Keri shared that caregivers should reach out to their communities. The Georgia Council on Developmental Disabilities, Parent2Parent of Georgia, support groups, and community groups may be helpful.

Beverly Garland, board member, shared her son’s notebook with the board. Her son’s notebook contains many photos, documentation of medical needs, care provider information, (doctors, dentists, etc.), diagnoses documents, long term goals, treatment plans, and family traditions that help her son feel secure.

Keri was enthusiastically thanked by the board for her excellent presentation. Beverly was thanked for sharing her son’s life notebook.

Contact information for Keri is 706-977-9413 or 706-507-0083 and keridlara@gmail.com.
Report on Leadership Council Meeting with DBHDD Commissioner Berry

Irene Cheyne

Three members of the statewide Leadership Council—Glynda King, Region 6, Jean Logan, Region 3, and Irene Cheyne, Region 6—met with DBHDD Commissioner Berry and executive staff on November 24, 2014, to discuss the reorganization of DBHDD and the future of the six Regional Planning Boards and the statewide Leadership Council.

A written summary of the meeting was distributed to board members. Glynda King read the summary aloud. Highlights from the meeting include a discussion of organizational changes, the importance of DBHDD maintain local presence, the importance of the local and regional voice in DBHDD planning, DBHDD’s continued commitment to advocacy input, and the need to expand and improve DBHDD messaging, especially user-friendly, online information for individuals with disabilities and caregiver.

Two other documents presented to Commissioner Berry were distributed to Region 6 board members—The Importance of Community Advocacy and Center for Advocacy: A Vision Statement.

Sharon Herbert read The Importance of Community Advocacy aloud to the Board. The key message of this document is that “Community advocacy is about empowering stakeholders—consumers, families, advocates, public and private providers, public managers, and community leaders to bridge the gap between philosophy and reality.”

David Kitchens read Center for Advocacy: A Vision Statement aloud to the Board. The proposed Center for Advocacy is a metaphorical gathering place with DBHDD in which stakeholders work together with DBHDD staff to harness the energy, experience, and passion of the public. The work of the Center might include needs assessment; volunteer recruitment, placement, and training; grass roots innovation and natural supports development; consumer, family, and community education; project-specific financial resource development; social marketing; resource advocacy; and model program replication. The goal of the Center is to build the power of the community to serve DBHDD in a low-cost, inclusive, and effective way.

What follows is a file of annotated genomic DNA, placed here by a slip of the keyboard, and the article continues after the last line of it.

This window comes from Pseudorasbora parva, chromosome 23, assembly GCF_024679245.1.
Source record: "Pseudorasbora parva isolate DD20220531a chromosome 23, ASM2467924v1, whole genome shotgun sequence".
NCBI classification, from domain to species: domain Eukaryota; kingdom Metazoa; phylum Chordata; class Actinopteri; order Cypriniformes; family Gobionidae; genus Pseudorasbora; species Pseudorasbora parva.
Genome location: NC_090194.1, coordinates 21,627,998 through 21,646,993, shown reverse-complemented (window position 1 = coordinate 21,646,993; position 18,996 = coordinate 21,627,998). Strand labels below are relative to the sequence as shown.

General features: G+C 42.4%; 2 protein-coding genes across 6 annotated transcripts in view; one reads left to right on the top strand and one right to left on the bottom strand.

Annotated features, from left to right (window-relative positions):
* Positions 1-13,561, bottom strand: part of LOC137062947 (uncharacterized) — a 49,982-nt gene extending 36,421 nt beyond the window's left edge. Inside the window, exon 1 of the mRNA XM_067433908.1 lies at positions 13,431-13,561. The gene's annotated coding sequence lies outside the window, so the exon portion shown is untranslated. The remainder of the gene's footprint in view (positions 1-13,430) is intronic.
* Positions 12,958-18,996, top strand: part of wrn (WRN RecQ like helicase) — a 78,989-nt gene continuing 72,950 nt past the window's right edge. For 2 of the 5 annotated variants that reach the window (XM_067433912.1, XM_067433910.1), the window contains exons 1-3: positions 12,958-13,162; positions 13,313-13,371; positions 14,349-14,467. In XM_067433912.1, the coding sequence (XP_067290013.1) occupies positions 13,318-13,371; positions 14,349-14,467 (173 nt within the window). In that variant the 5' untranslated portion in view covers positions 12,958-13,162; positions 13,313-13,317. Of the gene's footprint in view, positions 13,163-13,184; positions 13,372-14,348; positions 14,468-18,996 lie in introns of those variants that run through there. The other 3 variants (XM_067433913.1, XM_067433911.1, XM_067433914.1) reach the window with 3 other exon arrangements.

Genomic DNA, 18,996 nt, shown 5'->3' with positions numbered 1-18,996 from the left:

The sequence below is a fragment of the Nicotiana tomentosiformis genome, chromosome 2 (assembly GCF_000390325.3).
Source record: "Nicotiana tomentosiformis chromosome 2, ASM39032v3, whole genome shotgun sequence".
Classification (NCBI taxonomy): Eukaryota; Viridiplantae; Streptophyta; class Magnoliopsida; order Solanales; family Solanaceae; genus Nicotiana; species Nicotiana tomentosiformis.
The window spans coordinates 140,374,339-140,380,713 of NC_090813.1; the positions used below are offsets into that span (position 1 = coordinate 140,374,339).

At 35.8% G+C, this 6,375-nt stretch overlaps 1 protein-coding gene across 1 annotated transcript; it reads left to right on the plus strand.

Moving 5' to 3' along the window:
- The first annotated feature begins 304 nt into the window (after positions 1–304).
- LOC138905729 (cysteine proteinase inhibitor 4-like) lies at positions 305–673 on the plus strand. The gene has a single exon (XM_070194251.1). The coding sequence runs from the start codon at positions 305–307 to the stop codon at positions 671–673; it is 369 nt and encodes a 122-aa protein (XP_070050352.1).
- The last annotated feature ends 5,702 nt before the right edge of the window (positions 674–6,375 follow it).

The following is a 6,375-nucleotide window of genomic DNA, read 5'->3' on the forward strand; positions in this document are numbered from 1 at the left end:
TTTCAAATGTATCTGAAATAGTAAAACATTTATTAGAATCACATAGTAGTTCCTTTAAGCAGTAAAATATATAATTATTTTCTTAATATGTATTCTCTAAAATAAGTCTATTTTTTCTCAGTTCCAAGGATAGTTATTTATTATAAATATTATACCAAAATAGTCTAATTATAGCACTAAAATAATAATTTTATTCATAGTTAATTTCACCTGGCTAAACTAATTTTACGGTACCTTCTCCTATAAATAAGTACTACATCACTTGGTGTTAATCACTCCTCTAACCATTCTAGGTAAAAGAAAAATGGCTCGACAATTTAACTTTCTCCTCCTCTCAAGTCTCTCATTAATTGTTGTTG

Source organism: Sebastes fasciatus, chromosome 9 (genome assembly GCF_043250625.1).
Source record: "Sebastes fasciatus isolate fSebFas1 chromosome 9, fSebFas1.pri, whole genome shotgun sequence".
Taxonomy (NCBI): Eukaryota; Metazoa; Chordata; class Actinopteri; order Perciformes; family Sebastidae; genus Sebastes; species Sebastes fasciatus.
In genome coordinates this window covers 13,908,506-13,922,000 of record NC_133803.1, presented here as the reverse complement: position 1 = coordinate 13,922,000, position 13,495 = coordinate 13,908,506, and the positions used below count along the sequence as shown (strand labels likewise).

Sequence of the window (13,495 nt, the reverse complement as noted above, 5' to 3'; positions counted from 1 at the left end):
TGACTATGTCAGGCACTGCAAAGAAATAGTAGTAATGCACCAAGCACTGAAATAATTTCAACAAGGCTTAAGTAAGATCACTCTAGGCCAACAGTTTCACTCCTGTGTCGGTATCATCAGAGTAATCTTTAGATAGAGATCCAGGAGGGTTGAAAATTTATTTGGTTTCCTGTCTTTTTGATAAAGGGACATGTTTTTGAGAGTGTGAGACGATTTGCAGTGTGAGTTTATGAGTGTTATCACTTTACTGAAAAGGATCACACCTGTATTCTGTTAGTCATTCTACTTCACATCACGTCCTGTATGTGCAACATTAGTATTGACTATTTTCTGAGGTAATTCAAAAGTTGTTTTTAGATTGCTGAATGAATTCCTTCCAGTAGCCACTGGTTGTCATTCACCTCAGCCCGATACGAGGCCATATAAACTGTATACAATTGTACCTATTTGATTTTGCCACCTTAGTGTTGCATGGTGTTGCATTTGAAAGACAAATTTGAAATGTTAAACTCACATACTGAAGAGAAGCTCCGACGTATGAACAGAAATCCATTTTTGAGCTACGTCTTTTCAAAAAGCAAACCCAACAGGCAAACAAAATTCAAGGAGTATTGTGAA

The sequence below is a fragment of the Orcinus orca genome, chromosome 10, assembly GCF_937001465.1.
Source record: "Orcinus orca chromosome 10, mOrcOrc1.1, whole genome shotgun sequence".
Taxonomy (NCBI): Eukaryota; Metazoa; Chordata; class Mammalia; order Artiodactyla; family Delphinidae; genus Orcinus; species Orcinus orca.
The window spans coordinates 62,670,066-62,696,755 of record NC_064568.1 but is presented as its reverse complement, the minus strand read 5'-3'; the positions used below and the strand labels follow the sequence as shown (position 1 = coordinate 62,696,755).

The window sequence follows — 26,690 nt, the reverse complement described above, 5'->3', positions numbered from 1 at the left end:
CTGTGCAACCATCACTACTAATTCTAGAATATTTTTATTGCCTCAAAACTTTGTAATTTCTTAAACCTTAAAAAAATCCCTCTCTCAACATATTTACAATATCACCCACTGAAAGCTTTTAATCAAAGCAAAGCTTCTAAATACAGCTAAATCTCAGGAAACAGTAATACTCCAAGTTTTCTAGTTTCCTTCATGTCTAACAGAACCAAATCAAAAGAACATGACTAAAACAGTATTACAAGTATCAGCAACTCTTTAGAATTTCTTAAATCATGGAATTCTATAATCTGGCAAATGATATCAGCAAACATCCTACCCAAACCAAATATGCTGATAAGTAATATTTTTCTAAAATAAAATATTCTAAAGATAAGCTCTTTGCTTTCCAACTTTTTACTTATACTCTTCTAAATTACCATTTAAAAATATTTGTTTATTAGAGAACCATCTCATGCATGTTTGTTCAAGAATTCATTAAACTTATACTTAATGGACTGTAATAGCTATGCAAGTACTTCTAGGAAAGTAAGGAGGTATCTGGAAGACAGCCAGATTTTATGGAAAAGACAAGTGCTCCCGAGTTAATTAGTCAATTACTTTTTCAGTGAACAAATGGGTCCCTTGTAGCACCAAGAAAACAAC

Commissioner Berry suggested that another meeting be held in late January or early February.
Behavioral Health Planning and Advisory Council Report

Jim Risher
Amy Kuhns
The most recent meeting of the Behavioral Health Planning and Advisory Council was held on January 13, 2015.

At that meeting, Commissioner Berry made a presentation titled “Out of the Institution”.

Commissioner Berry provided a historical perspective of institutionalization in Georgia. In 1842, Central State Asylum opened its doors. At one time, this asylum housed 13,000 patients. In 1921 Gracewood opened its doors, and by 1972 Georgia had seven mental health hospitals.

Over the past 25 years, there has been a shift away from institutionalization. This Americans with Disabilities Act of 1990 articulated the desire for people with disabilities to live in the least restrictive environment possible.

Because Georgia has been slow to deinstitutionalize, there have been several legal challenges to Georgia’s institutionalization. These challenges include the Olmstead decision (1999) that found that individuals should not be segregated from society when deemed ready to integrate into the community, These legal challenges have underscored Georgia’s need to better serve people with disabilities.